Repealing the SGR Without Adding (Too Much) to the Deficit
Mar 26, 2015 at 8:35 PM
David Hogberg in Medicare, Retirement, sustainable growth rate

Today the House passed the “Medicare Access and CHIP Reauthorization Act of 2015” which will repeal the dreaded Sustainable Growth Rate.

Unfortunately, the bill is not without its problems, not the least of which is it will cost $141 billion over ten years.  

Thanks to the folks at the Heritage Foundation for pointing out to me that there is at least $57.6 billion worth of Medicare changes in President Obama’s budget that could be used to defray some of the cost.  They include:

-$62.5 billion by increasing income‐related premiums under Medicare Parts B and D.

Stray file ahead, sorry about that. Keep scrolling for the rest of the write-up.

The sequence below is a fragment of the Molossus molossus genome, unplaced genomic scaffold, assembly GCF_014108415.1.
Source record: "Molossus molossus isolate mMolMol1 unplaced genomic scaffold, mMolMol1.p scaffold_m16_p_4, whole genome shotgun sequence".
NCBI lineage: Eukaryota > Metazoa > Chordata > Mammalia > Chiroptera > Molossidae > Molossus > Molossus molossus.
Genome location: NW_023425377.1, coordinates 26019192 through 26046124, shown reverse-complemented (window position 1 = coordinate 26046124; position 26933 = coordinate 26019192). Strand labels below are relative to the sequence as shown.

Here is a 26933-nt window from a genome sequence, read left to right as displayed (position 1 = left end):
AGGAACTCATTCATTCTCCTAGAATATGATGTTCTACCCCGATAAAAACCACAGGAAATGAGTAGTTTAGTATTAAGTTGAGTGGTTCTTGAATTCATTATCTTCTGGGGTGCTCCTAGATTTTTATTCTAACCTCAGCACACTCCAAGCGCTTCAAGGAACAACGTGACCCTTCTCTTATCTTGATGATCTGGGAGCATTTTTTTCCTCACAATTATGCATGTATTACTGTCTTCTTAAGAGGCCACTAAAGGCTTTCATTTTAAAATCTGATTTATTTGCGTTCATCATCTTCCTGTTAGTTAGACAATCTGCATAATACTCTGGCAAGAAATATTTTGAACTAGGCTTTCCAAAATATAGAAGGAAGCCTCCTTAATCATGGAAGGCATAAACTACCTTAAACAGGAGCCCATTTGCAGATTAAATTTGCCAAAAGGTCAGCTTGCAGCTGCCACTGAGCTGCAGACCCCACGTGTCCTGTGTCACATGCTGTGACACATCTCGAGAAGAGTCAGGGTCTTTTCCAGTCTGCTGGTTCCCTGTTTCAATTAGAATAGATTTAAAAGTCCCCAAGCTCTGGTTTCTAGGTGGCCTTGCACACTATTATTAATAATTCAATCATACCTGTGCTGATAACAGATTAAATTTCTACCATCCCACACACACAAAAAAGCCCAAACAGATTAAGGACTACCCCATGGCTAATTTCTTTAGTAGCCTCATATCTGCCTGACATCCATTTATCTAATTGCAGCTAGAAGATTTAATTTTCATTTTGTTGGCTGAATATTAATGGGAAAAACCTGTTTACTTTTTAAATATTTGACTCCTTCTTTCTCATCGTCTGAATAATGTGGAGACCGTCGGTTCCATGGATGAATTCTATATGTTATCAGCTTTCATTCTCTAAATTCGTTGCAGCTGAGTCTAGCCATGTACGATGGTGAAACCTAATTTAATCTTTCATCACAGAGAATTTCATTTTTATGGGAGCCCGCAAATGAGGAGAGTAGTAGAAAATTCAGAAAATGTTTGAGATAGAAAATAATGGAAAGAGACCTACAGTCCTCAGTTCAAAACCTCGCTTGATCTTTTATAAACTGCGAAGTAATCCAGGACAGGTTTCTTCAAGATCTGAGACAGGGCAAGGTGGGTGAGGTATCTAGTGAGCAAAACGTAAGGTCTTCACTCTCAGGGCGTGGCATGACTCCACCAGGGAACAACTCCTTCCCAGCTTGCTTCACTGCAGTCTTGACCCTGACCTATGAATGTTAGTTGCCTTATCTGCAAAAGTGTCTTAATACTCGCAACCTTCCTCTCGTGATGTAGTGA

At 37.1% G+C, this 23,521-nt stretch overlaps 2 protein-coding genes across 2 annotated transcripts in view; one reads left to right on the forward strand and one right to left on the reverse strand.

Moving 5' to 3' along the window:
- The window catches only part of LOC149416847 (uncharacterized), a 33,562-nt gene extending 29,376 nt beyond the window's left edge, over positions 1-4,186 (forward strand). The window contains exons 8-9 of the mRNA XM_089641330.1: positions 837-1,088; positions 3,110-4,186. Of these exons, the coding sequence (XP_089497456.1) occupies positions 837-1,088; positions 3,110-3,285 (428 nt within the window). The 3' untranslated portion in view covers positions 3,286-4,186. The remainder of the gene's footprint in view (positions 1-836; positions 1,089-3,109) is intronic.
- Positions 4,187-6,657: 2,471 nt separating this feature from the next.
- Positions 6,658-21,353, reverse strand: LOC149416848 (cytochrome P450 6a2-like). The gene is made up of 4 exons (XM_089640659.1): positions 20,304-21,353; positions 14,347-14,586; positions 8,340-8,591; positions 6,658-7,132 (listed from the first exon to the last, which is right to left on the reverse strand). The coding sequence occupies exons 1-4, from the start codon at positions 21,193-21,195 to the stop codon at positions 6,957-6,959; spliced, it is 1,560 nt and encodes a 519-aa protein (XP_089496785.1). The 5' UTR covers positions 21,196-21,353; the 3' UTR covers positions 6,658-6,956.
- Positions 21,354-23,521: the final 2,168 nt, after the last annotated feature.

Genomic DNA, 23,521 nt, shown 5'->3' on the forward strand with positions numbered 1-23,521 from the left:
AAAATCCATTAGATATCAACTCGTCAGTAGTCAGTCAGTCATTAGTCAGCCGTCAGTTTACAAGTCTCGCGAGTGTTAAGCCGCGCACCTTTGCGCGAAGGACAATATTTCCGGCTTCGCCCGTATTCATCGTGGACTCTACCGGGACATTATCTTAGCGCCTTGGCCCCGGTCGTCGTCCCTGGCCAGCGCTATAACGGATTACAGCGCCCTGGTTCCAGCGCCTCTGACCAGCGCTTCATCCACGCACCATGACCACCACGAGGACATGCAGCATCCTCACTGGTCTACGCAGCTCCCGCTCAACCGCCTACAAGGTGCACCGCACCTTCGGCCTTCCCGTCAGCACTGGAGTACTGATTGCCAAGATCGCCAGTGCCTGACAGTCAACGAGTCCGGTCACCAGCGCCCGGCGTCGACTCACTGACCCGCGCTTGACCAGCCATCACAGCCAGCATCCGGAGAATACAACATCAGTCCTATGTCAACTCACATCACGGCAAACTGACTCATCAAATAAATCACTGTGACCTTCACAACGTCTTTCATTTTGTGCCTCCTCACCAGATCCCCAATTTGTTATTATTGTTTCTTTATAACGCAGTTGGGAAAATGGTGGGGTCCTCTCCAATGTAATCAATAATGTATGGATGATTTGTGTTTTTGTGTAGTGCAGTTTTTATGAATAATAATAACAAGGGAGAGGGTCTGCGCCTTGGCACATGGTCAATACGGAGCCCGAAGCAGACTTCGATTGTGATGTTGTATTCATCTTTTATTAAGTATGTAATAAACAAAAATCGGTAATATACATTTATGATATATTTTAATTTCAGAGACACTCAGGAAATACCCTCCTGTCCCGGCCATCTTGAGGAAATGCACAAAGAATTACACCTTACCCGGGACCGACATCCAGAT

-$6.6 billion by increasing the Part B deductible for new beneficiaries.

-$0.8 billion by introducing home health co‐payments for new beneficiaries.

-$17.7 billion by encouraging  the use of generic drugs by low‐income beneficiaries.

-$5 billion by introducing a Part B premium surcharge for new beneficiaries who purchase near first‐dollar Medigap coverage.

That adds up to about $92.6 billion. The House bill already incorporates about $35 billion of it, meaning that there is another $57.6 billion that the Obama Administration is willing to go along with.  Include the rest and the cost drops to $83.4 billion.  

I’d still like to see that final $83.4 billion paid for, but if that was the only thing standing in the way of SGR repeal, it might be worth it.

Article originally appeared on A Conservative Blog (http://www.conservativeblog.org/).
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